|When pigs fly
Canadian Press Globe and Mail Posted at 2:09 PM EDT Wednesday, July 24
Winnipeg: An alert minivan driver was able to avoid two decomposing pig carcasses that came flying at him after falling from a recycling truck, but he wasn't able to duck a gush of liquefied animal manure.
Ernie Zacharias was driving along a Winnipeg boulevard with his family this week when the pigs came hurtling at him. They had fallen off a Rothsay Recycling truck that braked quickly at a red light. Mr. Zacharias swerved to avoid a head-on collision with the animals, but his van was still drenched in liquid manure from the uncovered truck.
"Who would expect to see dead pigs flying out of a truck?" asked Lori Zacharias. "My kids were just screaming. The stench is so hard to describe. It was unbearable." She visited Rothsay Recycling about an hour after the accident to complain but no managers were available. A company representative came to her home later in the day to apologize and gave the family a $25 gift certificate to a pizza restaurant.
The provincial Highway Traffic Act says commercial truckloads carrying loose material, including dead animals, must be secured and covered. Glen Gratton, regional director of Rothsay Recycling, said none of his company's 35 trucks is covered because tarps and other such coverings don't prevent animal carcasses from falling on roads. "They're pointless," he said. "The hooves poke holes through the top and [the tarps] are destroyed within a day, so the animals could fall out anyway."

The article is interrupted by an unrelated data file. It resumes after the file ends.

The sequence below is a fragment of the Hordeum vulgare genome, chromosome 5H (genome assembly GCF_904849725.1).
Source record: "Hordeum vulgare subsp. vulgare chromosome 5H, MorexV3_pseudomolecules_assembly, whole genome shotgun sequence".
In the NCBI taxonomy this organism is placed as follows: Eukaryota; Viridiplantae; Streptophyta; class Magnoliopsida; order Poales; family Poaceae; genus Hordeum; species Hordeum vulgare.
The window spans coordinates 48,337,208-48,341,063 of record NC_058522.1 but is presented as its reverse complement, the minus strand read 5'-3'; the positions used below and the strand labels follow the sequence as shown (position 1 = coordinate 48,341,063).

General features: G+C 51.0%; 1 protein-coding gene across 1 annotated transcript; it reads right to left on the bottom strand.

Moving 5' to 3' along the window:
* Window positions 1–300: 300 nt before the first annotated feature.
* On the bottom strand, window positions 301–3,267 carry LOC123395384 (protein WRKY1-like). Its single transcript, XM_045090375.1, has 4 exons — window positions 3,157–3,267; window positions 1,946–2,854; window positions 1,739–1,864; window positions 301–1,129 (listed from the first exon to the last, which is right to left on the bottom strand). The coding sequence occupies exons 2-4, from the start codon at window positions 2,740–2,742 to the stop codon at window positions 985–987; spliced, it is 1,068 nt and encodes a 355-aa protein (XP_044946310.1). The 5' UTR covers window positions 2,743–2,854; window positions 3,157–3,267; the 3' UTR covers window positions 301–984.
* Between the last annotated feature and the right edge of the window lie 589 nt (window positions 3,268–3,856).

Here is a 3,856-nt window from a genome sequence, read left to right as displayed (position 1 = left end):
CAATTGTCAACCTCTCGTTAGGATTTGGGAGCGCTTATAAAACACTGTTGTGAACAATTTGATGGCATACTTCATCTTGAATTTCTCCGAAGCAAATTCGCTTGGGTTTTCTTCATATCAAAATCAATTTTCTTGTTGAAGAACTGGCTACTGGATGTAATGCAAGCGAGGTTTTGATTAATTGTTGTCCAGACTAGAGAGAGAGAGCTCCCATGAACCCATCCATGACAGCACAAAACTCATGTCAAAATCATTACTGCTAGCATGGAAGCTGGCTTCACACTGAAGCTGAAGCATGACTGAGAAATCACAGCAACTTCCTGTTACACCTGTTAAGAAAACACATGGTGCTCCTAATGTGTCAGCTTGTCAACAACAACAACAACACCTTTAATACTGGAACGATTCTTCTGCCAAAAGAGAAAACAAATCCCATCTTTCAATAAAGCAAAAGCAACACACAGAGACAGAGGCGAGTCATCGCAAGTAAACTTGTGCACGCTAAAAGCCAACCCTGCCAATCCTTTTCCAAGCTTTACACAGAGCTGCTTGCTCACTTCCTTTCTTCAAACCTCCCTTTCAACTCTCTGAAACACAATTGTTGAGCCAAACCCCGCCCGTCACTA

The truck was transporting carcasses from farms to the company's St. Boniface rendering plant. Mr. Gratton said the pigs toppled to the street because the carcasses were decomposing and were more "slippery" than usual.
Rothsay has told its customers they have until August 2003 to get coolers for their carcasses or the company won't pick them up any more.
Rothsay Recycling is the only rendering plant in the province. It transports dead stock from 6,600 Manitoba farms and animal remains from numerous restaurants. Its plant processes just over four million kilograms of animal remains weekly.
The hot, humid weather is causing excess pig casualties on hog farms and faster decomposition. Rothsay Recycling has had to deal with not only bigger loads, but rotting ones, Mr. Gratton said.